JW: You have a wonderful sentence about being a writer about refugees: “I keep my tattered memories of being a refugee close to me.” Why is that?
VTN: I keep those tattered memories close to me because it’s important to remind other refugees and other Americans that we exist. And also because it makes me more empathetic. It makes me feel for these new refugees and what they’re going through. Some former refugees out there are saying, “We’re the good refugees. We deserve to be here. All these new people from the Middle East, or Syria, for example, they’re the bad refugees. They’re different. We’ve got to close the door on these people.” I think that’s fundamentally wrong.
JW: The purpose of a book like The Displaced is to help us imagine the lives of refugees, but you say in your introduction that this imagining can lead us to deceive ourselves. What do you mean?
VTN: This is part of the problem with literature. Literature’s strength is built on empathy, both the empathy of authors and the empathy of readers who want to get to know other characters, other people from different places. This is a very powerful thing, but it’s also deceptive because it’s a luxury. We want to know about terrible situation X and sympathetic person Y, and when we’ve read their story, our hearts are warmed and our emotions are moved. But what happens if we don’t do anything? What happens if we just put down that book and pick up another book? What happens if we don’t get involved in an aid organization and donate money? What happens if we don’t call our elected officials? What happens if we don’t march in the streets? What happens if we don’t take action? I think that’s the danger of literature. As much as it awakens our feelings, it can also lull us into a sense of complacency that we’ve already done something simply by reading about someone’s terrible situation.
JW: You had a piece in The New York Times recently with the title, “Don’t Call Me a Genius.” You of course are the winner of what is usually called a “MacArthur genius grant.” Why don’t you want people to use that word to describe you?
VTN: First of all, let me just say I didn’t write that title. The whole piece is actually about the problems with “genius”—it’s not about how I don’t want to be called a genius. When we say “genius” nowadays, we’re typically talking about some individual of remarkable talent or achievement, and we laud and elevate this person. In my case, it’s related to the label that’s often put upon someone like me, a writer from a minority or marginalized community. I have been called “a voice for the voiceless.” Many writers like me have been called that. “A voice for the voiceless” is what we trot out whenever someone is writing about an experience we don’t know anything about. It’s meant to be a compliment. But it’s dangerous, because when we call someone a voice for the voiceless, what we’re really saying is we don’t want to hear all the other voices that are out there. It’s easier dealing with one person.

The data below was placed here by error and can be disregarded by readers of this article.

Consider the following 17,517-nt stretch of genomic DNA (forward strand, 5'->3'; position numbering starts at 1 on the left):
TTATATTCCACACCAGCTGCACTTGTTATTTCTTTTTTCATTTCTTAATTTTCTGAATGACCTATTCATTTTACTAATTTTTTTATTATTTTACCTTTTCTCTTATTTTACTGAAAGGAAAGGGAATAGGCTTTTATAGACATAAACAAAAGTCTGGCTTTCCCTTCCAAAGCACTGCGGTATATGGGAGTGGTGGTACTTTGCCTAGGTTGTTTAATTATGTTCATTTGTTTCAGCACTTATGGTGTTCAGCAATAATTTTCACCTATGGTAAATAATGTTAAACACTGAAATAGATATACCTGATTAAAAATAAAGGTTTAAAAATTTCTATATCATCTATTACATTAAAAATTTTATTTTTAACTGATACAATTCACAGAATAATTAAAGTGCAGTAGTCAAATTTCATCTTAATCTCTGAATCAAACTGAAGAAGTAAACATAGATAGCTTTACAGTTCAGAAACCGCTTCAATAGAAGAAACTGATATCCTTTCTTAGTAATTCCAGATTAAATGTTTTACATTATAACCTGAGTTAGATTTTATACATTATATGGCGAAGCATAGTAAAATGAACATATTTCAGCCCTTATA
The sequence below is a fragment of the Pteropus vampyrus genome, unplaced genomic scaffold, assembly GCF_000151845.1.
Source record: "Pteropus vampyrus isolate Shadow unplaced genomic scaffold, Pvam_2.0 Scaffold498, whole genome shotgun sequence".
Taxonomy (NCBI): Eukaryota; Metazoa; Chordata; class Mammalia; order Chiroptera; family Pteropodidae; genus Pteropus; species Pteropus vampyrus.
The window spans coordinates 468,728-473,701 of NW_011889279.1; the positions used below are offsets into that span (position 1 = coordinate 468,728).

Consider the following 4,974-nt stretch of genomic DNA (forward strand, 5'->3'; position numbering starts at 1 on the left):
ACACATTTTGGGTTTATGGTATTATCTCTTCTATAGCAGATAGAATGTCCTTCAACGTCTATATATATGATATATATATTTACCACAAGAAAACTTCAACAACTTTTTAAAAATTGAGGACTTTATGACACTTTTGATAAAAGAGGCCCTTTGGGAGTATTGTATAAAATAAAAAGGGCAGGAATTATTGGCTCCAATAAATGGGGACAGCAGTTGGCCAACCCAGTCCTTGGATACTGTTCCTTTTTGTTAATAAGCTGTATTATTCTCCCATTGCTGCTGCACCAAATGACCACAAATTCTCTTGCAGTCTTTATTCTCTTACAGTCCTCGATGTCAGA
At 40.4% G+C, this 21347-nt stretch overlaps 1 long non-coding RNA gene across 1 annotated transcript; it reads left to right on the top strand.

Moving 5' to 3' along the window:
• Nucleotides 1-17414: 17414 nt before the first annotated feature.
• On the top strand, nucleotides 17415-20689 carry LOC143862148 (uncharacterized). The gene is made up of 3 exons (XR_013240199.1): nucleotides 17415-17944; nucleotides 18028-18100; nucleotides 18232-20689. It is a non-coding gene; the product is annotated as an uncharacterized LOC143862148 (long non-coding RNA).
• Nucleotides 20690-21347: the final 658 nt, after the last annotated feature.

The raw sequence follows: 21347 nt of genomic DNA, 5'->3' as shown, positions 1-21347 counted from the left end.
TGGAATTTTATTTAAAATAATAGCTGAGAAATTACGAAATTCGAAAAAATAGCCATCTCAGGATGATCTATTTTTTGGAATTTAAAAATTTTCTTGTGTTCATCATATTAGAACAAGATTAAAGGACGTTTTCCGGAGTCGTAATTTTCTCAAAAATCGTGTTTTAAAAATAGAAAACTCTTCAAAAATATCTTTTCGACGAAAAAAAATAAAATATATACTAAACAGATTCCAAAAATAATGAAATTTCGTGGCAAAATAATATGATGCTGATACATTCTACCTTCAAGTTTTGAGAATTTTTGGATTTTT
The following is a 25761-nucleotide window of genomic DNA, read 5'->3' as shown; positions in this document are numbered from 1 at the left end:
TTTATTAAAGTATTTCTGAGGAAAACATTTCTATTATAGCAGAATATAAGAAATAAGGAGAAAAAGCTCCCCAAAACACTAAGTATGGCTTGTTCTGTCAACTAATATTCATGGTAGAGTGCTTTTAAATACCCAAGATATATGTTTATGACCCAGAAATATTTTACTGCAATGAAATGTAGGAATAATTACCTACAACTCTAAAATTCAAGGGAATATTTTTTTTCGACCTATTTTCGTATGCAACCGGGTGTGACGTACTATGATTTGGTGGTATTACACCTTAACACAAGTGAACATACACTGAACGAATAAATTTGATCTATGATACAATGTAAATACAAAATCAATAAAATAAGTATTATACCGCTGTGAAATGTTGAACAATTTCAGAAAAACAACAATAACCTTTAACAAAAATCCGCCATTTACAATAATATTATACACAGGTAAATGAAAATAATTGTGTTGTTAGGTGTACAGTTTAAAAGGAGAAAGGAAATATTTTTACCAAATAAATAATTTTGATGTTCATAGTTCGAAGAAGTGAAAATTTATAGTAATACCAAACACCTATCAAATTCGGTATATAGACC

I think it’s the same thing with “genius.” If I’ve been able to achieve anything as a writer, yes, it’s partly because of hard work on my own, but it’s also because of a whole history of people who have sacrificed before me, other writers who have come before me, whose voices who been forgotten. My work is made possible by all the social and political struggles by Asian Americans, by African Americans, by so many other people who have created the space for someone like me not to be persecuted or discriminated against simply because of the fact of my own existence. I don’t think of myself as a voice for those who are “voiceless,” because actually they’re all really, really loud. My work is aligned with literature, but also with the social and political movements whose goal is, yes, to get more voices out there—but also to transform the conditions of our society so that we don’t have voiceless people anymore.